Few would dispute that the most self-revealing painting an artist ever produces is the self-portrait. Self-portraits are statements as well as disclosures. They are dangerous because they uncover what artists really think of themselves. They reveal the soul.
The "I AM" statements in the gospel of John are Jesus Christ's self-portraits, his own way of describing himself. For all that has been written, sung, and debated about the life and work of Christ, nothing allows us such a deep glimpse into the heart of our Savior as the "I AM" statements. These statements not only tell us who Jesus is, but they also say something about his mission, his purpose, and his reason for taking on flesh.
The phrase "I am" in Jesus' statements is not used in the everday sense, as in "I am hungry" or "I am tired." Instead, Jesus' statements are meant as absolutes. "I am" means "I am, have been, and always will be." They are statements only God can rightfully make. We hear these words spoken by God to a terrified and bumbling Moses and to a wayward people through the prophecy of Isaiah.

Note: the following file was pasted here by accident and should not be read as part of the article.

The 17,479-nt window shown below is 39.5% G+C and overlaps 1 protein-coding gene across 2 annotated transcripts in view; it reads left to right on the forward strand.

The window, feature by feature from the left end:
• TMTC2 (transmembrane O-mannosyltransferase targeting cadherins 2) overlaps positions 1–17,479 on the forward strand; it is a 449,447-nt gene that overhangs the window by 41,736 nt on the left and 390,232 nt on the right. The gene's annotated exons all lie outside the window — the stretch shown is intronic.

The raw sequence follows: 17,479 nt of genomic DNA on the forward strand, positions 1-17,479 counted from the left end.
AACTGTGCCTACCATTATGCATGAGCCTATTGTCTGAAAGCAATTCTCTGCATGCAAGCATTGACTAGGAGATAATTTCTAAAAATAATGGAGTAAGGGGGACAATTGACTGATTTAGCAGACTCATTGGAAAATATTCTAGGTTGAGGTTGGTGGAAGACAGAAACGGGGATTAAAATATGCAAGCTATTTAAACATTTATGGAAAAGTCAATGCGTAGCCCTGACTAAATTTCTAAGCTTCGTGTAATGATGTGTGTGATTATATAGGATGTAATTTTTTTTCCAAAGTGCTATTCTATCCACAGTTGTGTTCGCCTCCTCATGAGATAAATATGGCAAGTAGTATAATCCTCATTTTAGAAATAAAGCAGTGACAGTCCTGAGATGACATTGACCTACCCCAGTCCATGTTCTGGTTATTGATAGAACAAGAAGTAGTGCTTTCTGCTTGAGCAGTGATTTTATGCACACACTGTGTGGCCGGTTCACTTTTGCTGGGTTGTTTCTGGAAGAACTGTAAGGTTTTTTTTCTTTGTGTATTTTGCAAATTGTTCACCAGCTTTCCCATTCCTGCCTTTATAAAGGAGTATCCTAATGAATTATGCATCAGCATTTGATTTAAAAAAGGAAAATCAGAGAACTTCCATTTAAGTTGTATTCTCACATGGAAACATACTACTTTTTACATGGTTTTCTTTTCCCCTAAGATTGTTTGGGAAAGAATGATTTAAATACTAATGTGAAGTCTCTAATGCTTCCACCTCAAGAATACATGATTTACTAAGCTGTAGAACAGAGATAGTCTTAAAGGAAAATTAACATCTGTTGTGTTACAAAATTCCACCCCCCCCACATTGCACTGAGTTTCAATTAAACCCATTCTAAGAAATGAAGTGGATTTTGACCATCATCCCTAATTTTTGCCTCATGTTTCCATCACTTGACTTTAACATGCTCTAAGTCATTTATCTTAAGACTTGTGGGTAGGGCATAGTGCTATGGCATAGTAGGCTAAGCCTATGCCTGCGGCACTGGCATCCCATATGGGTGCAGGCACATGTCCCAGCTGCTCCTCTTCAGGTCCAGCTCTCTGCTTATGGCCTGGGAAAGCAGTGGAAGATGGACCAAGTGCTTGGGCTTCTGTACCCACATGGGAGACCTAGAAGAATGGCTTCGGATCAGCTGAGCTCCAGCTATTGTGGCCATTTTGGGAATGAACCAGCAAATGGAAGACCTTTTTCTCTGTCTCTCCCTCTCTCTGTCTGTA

In these statements, Jesus claims his divinity. The religious experts, as well as any listening Jew who first heard these words, knew immediately that Jesus was making outlandish claims about himself. Seemingly blasphemous claims. Others heard, believed, and took comfort in them.
Of all the series I have preached, this series on the "I am" statements led to more comments, cards, phone calls, and visits than anything else I have tried to do. I hope it is helpful in your worship planning for Lent and Easter.
Note: The "Liturgy" sections below are not complete orders of worship, but suggestions for the service.